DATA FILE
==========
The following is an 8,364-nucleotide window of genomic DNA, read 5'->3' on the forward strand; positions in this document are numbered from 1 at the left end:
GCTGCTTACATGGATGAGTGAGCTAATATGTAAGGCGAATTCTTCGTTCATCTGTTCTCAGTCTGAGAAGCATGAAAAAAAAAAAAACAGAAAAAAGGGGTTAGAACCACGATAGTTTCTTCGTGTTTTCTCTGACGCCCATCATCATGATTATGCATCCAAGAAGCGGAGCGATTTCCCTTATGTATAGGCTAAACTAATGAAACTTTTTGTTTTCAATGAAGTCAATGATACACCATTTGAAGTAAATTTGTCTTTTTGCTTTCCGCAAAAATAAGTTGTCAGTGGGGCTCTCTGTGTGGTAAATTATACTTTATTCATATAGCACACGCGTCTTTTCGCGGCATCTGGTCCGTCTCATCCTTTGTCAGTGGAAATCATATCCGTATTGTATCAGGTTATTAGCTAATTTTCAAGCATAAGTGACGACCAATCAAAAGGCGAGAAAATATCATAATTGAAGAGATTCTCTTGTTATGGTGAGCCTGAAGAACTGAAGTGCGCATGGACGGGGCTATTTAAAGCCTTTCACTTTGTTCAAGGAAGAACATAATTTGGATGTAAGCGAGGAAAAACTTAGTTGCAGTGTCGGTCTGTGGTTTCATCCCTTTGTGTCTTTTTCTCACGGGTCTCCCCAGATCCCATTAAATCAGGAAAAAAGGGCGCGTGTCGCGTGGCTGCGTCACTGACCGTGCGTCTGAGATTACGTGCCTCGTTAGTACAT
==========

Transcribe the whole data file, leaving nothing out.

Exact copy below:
The following is an 8,364-nucleotide window of genomic DNA, read 5'->3' on the forward strand; positions in this document are numbered from 1 at the left end:
GCTGCTTACATGGATGAGTGAGCTAATATGTAAGGCGAATTCTTCGTTCATCTGTTCTCAGTCTGAGAAGCATGAAAAAAAAAAAAACAGAAAAAAGGGGTTAGAACCACGATAGTTTCTTCGTGTTTTCTCTGACGCCCATCATCATGATTATGCATCCAAGAAGCGGAGCGATTTCCCTTATGTATAGGCTAAACTAATGAAACTTTTTGTTTTCAATGAAGTCAATGATACACCATTTGAAGTAAATTTGTCTTTTTGCTTTCCGCAAAAATAAGTTGTCAGTGGGGCTCTCTGTGTGGTAAATTATACTTTATTCATATAGCACACGCGTCTTTTCGCGGCATCTGGTCCGTCTCATCCTTTGTCAGTGGAAATCATATCCGTATTGTATCAGGTTATTAGCTAATTTTCAAGCATAAGTGACGACCAATCAAAAGGCGAGAAAATATCATAATTGAAGAGATTCTCTTGTTATGGTGAGCCTGAAGAACTGAAGTGCGCATGGACGGGGCTATTTAAAGCCTTTCACTTTGTTCAAGGAAGAACATAATTTGGATGTAAGCGAGGAAAAACTTAGTTGCAGTGTCGGTCTGTGGTTTCATCCCTTTGTGTCTTTTTCTCACGGGTCTCCCCAGATCCCATTAAATCAGGAAAAAAGGGCGCGTGTCGCGTGGCTGCGTCACTGACCGTGCGTCTGAGATTACGTGCCTCGTTAGTACAT